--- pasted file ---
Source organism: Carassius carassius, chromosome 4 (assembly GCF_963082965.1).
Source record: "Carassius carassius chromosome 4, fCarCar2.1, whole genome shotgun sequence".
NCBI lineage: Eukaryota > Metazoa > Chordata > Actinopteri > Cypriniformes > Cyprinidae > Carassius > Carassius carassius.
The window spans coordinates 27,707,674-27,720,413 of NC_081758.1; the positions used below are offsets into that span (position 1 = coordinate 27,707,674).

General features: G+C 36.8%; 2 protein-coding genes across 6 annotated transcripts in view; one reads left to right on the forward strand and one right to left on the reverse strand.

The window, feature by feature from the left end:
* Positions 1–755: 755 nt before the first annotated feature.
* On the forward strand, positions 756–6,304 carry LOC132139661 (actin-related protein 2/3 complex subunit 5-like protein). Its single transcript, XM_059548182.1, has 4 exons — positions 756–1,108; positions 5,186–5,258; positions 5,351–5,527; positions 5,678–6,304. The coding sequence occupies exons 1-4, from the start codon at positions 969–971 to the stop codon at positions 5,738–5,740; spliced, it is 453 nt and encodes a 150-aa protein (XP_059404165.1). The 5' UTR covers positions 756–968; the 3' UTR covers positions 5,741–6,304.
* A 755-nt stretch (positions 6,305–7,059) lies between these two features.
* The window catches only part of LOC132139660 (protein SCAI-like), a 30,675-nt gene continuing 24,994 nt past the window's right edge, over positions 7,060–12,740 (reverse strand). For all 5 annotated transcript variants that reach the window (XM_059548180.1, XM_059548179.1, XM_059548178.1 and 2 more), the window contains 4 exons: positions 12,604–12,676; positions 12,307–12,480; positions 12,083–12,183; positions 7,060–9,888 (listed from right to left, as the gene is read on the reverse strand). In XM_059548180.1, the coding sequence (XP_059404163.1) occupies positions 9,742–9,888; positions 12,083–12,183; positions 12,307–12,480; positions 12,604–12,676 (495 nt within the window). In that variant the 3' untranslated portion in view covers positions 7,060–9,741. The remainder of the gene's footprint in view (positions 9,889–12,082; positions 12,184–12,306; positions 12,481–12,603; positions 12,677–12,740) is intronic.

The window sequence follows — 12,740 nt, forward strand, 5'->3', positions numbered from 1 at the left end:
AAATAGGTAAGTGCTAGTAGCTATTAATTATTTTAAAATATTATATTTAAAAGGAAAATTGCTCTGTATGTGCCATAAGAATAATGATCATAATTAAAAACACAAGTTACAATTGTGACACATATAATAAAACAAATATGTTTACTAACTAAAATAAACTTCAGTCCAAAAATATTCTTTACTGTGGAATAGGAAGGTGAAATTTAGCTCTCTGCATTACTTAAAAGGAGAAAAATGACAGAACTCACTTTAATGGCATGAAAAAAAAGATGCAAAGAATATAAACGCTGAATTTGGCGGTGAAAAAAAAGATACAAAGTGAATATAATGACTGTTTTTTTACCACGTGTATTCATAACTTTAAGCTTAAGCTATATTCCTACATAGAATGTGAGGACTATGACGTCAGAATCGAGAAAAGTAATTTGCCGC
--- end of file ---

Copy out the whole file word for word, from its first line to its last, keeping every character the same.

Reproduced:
Source organism: Carassius carassius, chromosome 4 (assembly GCF_963082965.1).
Source record: "Carassius carassius chromosome 4, fCarCar2.1, whole genome shotgun sequence".
NCBI lineage: Eukaryota > Metazoa > Chordata > Actinopteri > Cypriniformes > Cyprinidae > Carassius > Carassius carassius.
The window spans coordinates 27,707,674-27,720,413 of NC_081758.1; the positions used below are offsets into that span (position 1 = coordinate 27,707,674).

General features: G+C 36.8%; 2 protein-coding genes across 6 annotated transcripts in view; one reads left to right on the forward strand and one right to left on the reverse strand.

The window, feature by feature from the left end:
* Positions 1–755: 755 nt before the first annotated feature.
* On the forward strand, positions 756–6,304 carry LOC132139661 (actin-related protein 2/3 complex subunit 5-like protein). Its single transcript, XM_059548182.1, has 4 exons — positions 756–1,108; positions 5,186–5,258; positions 5,351–5,527; positions 5,678–6,304. The coding sequence occupies exons 1-4, from the start codon at positions 969–971 to the stop codon at positions 5,738–5,740; spliced, it is 453 nt and encodes a 150-aa protein (XP_059404165.1). The 5' UTR covers positions 756–968; the 3' UTR covers positions 5,741–6,304.
* A 755-nt stretch (positions 6,305–7,059) lies between these two features.
* The window catches only part of LOC132139660 (protein SCAI-like), a 30,675-nt gene continuing 24,994 nt past the window's right edge, over positions 7,060–12,740 (reverse strand). For all 5 annotated transcript variants that reach the window (XM_059548180.1, XM_059548179.1, XM_059548178.1 and 2 more), the window contains 4 exons: positions 12,604–12,676; positions 12,307–12,480; positions 12,083–12,183; positions 7,060–9,888 (listed from right to left, as the gene is read on the reverse strand). In XM_059548180.1, the coding sequence (XP_059404163.1) occupies positions 9,742–9,888; positions 12,083–12,183; positions 12,307–12,480; positions 12,604–12,676 (495 nt within the window). In that variant the 3' untranslated portion in view covers positions 7,060–9,741. The remainder of the gene's footprint in view (positions 9,889–12,082; positions 12,184–12,306; positions 12,481–12,603; positions 12,677–12,740) is intronic.

The window sequence follows — 12,740 nt, forward strand, 5'->3', positions numbered from 1 at the left end:
AAATAGGTAAGTGCTAGTAGCTATTAATTATTTTAAAATATTATATTTAAAAGGAAAATTGCTCTGTATGTGCCATAAGAATAATGATCATAATTAAAAACACAAGTTACAATTGTGACACATATAATAAAACAAATATGTTTACTAACTAAAATAAACTTCAGTCCAAAAATATTCTTTACTGTGGAATAGGAAGGTGAAATTTAGCTCTCTGCATTACTTAAAAGGAGAAAAATGACAGAACTCACTTTAATGGCATGAAAAAAAAGATGCAAAGAATATAAACGCTGAATTTGGCGGTGAAAAAAAAGATACAAAGTGAATATAATGACTGTTTTTTTACCACGTGTATTCATAACTTTAAGCTTAAGCTATATTCCTACATAGAATGTGAGGACTATGACGTCAGAATCGAGAAAAGTAATTTGCCGC